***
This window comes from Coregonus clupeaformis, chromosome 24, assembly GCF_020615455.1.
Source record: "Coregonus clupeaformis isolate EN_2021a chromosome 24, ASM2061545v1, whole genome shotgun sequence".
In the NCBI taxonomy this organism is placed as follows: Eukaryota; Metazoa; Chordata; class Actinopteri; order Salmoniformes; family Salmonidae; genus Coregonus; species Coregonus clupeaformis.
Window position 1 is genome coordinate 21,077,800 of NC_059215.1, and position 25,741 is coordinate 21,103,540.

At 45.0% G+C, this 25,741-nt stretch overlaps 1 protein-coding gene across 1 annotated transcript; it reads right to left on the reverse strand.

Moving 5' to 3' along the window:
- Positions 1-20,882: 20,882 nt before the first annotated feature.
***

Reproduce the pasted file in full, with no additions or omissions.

This window comes from Coregonus clupeaformis, chromosome 24, assembly GCF_020615455.1.
Source record: "Coregonus clupeaformis isolate EN_2021a chromosome 24, ASM2061545v1, whole genome shotgun sequence".
In the NCBI taxonomy this organism is placed as follows: Eukaryota; Metazoa; Chordata; class Actinopteri; order Salmoniformes; family Salmonidae; genus Coregonus; species Coregonus clupeaformis.
Window position 1 is genome coordinate 21,077,800 of NC_059215.1, and position 25,741 is coordinate 21,103,540.

At 45.0% G+C, this 25,741-nt stretch overlaps 1 protein-coding gene across 1 annotated transcript; it reads right to left on the reverse strand.

Moving 5' to 3' along the window:
- Positions 1-20,882: 20,882 nt before the first annotated feature.